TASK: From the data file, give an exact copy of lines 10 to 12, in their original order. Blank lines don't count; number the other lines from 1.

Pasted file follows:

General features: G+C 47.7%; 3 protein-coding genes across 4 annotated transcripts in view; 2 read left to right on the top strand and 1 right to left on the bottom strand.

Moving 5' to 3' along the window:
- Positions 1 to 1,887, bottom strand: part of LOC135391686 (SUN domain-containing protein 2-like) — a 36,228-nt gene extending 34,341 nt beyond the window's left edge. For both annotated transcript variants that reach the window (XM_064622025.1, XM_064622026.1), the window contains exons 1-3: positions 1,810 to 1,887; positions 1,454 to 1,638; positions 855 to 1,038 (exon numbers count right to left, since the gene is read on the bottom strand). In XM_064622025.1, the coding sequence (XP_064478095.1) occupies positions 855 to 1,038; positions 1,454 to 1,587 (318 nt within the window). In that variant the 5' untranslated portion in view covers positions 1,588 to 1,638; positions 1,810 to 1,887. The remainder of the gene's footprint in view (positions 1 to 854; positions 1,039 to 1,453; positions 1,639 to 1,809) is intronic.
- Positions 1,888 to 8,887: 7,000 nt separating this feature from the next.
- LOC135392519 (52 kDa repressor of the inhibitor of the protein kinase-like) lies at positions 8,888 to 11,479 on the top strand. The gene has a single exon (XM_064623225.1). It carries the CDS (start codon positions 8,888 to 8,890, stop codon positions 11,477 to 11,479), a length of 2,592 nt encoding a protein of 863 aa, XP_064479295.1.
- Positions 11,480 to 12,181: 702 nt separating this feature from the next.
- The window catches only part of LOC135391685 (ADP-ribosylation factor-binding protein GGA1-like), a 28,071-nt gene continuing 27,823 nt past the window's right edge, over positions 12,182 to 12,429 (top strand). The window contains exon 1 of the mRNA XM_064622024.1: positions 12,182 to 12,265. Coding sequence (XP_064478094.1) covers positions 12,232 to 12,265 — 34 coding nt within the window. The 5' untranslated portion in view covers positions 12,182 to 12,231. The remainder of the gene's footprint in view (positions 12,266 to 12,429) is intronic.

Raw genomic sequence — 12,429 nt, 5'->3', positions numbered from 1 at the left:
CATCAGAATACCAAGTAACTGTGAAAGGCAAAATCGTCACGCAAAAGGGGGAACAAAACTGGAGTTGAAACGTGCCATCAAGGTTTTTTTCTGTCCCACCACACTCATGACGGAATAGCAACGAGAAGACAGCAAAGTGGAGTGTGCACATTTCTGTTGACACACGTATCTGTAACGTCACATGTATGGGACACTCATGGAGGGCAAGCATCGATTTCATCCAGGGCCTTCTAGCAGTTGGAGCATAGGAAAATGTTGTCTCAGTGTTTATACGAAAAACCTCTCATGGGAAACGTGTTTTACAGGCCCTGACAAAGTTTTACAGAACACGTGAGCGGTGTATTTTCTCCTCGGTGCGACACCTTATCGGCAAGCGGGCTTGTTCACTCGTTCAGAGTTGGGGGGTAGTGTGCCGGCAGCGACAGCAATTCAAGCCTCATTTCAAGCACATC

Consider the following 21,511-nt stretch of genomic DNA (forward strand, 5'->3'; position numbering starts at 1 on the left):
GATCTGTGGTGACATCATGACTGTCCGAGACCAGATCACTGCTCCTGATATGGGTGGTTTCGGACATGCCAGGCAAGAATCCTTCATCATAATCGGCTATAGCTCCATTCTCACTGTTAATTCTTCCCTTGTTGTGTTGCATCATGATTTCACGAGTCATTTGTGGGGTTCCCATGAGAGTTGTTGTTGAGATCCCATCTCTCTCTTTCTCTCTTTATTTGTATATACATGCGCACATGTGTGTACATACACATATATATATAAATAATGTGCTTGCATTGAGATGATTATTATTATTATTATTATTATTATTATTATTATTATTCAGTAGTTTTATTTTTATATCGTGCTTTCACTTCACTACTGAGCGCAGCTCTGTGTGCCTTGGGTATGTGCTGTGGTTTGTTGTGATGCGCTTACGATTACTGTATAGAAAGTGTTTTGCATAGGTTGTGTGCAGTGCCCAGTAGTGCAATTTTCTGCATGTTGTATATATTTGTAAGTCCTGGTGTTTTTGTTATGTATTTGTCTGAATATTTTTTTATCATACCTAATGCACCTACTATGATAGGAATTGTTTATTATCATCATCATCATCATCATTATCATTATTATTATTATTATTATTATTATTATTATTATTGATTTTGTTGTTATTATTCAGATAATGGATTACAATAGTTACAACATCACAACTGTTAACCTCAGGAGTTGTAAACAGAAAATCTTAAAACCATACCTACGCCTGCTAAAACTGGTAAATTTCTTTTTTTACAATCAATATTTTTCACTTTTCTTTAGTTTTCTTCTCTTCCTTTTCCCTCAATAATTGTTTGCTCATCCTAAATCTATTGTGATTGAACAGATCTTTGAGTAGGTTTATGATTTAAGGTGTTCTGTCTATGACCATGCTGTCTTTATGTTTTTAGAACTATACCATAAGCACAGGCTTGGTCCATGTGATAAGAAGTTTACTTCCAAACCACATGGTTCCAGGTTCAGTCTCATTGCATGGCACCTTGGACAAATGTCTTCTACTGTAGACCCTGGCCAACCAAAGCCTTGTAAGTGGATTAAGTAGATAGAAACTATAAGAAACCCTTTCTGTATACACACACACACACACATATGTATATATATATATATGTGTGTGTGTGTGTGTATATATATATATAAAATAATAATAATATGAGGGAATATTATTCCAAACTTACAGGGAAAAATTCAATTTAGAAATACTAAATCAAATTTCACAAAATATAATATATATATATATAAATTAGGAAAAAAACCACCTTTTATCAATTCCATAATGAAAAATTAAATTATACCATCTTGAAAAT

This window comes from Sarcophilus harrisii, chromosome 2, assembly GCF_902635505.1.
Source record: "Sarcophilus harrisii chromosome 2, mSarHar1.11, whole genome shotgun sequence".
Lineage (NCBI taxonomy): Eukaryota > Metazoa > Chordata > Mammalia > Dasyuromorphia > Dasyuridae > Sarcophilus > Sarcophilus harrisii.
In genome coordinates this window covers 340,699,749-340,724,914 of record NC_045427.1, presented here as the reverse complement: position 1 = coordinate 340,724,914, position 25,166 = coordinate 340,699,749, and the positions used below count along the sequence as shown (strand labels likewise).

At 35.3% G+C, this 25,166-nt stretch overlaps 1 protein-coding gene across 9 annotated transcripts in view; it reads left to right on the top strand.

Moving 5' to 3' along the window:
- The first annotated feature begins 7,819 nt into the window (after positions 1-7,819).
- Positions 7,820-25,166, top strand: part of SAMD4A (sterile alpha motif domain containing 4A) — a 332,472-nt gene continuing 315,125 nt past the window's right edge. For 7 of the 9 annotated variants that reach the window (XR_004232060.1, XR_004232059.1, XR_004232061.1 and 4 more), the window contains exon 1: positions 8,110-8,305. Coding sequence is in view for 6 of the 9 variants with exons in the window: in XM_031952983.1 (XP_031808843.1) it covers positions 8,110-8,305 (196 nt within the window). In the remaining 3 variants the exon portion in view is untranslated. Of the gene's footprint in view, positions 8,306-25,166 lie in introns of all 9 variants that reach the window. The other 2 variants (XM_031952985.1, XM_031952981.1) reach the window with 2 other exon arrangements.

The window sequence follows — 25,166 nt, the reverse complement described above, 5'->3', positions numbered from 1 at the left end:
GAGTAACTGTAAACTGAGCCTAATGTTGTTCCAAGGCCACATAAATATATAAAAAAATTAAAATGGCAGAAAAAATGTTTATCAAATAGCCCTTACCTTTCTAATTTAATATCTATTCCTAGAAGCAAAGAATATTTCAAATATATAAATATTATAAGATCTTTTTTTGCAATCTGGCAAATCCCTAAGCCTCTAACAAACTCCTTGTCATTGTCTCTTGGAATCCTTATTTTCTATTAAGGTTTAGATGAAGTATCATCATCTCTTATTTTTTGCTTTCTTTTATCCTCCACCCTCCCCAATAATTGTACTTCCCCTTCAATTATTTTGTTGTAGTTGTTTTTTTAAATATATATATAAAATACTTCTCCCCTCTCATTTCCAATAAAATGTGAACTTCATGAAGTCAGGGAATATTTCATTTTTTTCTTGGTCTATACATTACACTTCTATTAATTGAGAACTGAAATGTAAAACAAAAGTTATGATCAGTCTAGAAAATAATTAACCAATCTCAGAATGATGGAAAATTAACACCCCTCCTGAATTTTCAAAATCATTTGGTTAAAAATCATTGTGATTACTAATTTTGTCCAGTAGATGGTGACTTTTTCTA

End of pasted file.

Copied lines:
Consider the following 21,511-nt stretch of genomic DNA (forward strand, 5'->3'; position numbering starts at 1 on the left):
GATCTGTGGTGACATCATGACTGTCCGAGACCAGATCACTGCTCCTGATATGGGTGGTTTCGGACATGCCAGGCAAGAATCCTTCATCATAATCGGCTATAGCTCCATTCTCACTGTTAATTCTTCCCTTGTTGTGTTGCATCATGATTTCACGAGTCATTTGTGGGGTTCCCATGAGAGTTGTTGTTGAGATCCCATCTCTCTCTTTCTCTCTTTATTTGTATATACATGCGCACATGTGTGTACATACACATATATATATAAATAATGTGCTTGCATTGAGATGATTATTATTATTATTATTATTATTATTATTATTATTATTCAGTAGTTTTATTTTTATATCGTGCTTTCACTTCACTACTGAGCGCAGCTCTGTGTGCCTTGGGTATGTGCTGTGGTTTGTTGTGATGCGCTTACGATTACTGTATAGAAAGTGTTTTGCATAGGTTGTGTGCAGTGCCCAGTAGTGCAATTTTCTGCATGTTGTATATATTTGTAAGTCCTGGTGTTTTTGTTATGTATTTGTCTGAATATTTTTTTATCATACCTAATGCACCTACTATGATAGGAATTGTTTATTATCATCATCATCATCATCATTATCATTATTATTATTATTATTATTATTATTATTATTATTGATTTTGTTGTTATTATTCAGATAATGGATTACAATAGTTACAACATCACAACTGTTAACCTCAGGAGTTGTAAACAGAAAATCTTAAAACCATACCTACGCCTGCTAAAACTGGTAAATTTCTTTTTTTACAATCAATATTTTTCACTTTTCTTTAGTTTTCTTCTCTTCCTTTTCCCTCAATAATTGTTTGCTCATCCTAAATCTATTGTGATTGAACAGATCTTTGAGTAGGTTTATGATTTAAGGTGTTCTGTCTATGACCATGCTGTCTTTATGTTTTTAGAACTATACCATAAGCACAGGCTTGGTCCATGTGATAAGAAGTTTACTTCCAAACCACATGGTTCCAGGTTCAGTCTCATTGCATGGCACCTTGGACAAATGTCTTCTACTGTAGACCCTGGCCAACCAAAGCCTTGTAAGTGGATTAAGTAGATAGAAACTATAAGAAACCCTTTCTGTATACACACACACACACACATATGTATATATATATATATGTGTGTGTGTGTGTGTATATATATATATAAAATAATAATAATATGAGGGAATATTATTCCAAACTTACAGGGAAAAATTCAATTTAGAAATACTAAATCAAATTTCACAAAATATAATATATATATATATAAATTAGGAAAAAAACCACCTTTTATCAATTCCATAATGAAAAATTAAATTATACCATCTTGAAAAT

This window comes from Sarcophilus harrisii, chromosome 2, assembly GCF_902635505.1.